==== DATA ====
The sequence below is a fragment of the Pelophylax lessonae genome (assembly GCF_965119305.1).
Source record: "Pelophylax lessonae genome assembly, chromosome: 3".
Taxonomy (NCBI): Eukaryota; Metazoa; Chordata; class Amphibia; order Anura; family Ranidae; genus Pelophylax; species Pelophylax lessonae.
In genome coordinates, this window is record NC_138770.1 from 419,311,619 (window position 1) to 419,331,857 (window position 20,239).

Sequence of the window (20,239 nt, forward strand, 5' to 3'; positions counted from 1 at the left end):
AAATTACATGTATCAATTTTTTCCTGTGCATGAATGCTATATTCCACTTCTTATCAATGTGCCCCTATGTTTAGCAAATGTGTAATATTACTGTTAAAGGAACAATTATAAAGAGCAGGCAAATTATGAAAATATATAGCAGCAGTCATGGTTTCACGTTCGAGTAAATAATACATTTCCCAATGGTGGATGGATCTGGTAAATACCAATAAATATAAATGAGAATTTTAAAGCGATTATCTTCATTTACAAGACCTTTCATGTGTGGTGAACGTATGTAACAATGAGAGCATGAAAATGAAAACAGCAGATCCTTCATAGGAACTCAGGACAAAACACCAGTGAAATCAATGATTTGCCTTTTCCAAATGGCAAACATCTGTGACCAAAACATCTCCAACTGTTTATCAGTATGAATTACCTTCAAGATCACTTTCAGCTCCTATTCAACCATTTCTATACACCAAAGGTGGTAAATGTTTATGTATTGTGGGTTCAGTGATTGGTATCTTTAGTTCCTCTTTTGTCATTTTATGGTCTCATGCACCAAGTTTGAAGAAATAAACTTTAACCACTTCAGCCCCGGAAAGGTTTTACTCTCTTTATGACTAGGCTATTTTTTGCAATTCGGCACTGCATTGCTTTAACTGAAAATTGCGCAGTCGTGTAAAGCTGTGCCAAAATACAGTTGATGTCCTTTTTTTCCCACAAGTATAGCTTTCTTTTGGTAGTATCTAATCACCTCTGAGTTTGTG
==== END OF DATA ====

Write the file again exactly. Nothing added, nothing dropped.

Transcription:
The sequence below is a fragment of the Pelophylax lessonae genome (assembly GCF_965119305.1).
Source record: "Pelophylax lessonae genome assembly, chromosome: 3".
Taxonomy (NCBI): Eukaryota; Metazoa; Chordata; class Amphibia; order Anura; family Ranidae; genus Pelophylax; species Pelophylax lessonae.
In genome coordinates, this window is record NC_138770.1 from 419,311,619 (window position 1) to 419,331,857 (window position 20,239).

Sequence of the window (20,239 nt, forward strand, 5' to 3'; positions counted from 1 at the left end):
AAATTACATGTATCAATTTTTTCCTGTGCATGAATGCTATATTCCACTTCTTATCAATGTGCCCCTATGTTTAGCAAATGTGTAATATTACTGTTAAAGGAACAATTATAAAGAGCAGGCAAATTATGAAAATATATAGCAGCAGTCATGGTTTCACGTTCGAGTAAATAATACATTTCCCAATGGTGGATGGATCTGGTAAATACCAATAAATATAAATGAGAATTTTAAAGCGATTATCTTCATTTACAAGACCTTTCATGTGTGGTGAACGTATGTAACAATGAGAGCATGAAAATGAAAACAGCAGATCCTTCATAGGAACTCAGGACAAAACACCAGTGAAATCAATGATTTGCCTTTTCCAAATGGCAAACATCTGTGACCAAAACATCTCCAACTGTTTATCAGTATGAATTACCTTCAAGATCACTTTCAGCTCCTATTCAACCATTTCTATACACCAAAGGTGGTAAATGTTTATGTATTGTGGGTTCAGTGATTGGTATCTTTAGTTCCTCTTTTGTCATTTTATGGTCTCATGCACCAAGTTTGAAGAAATAAACTTTAACCACTTCAGCCCCGGAAAGGTTTTACTCTCTTTATGACTAGGCTATTTTTTGCAATTCGGCACTGCATTGCTTTAACTGAAAATTGCGCAGTCGTGTAAAGCTGTGCCAAAATACAGTTGATGTCCTTTTTTTCCCACAAGTATAGCTTTCTTTTGGTAGTATCTAATCACCTCTGAGTTTGTG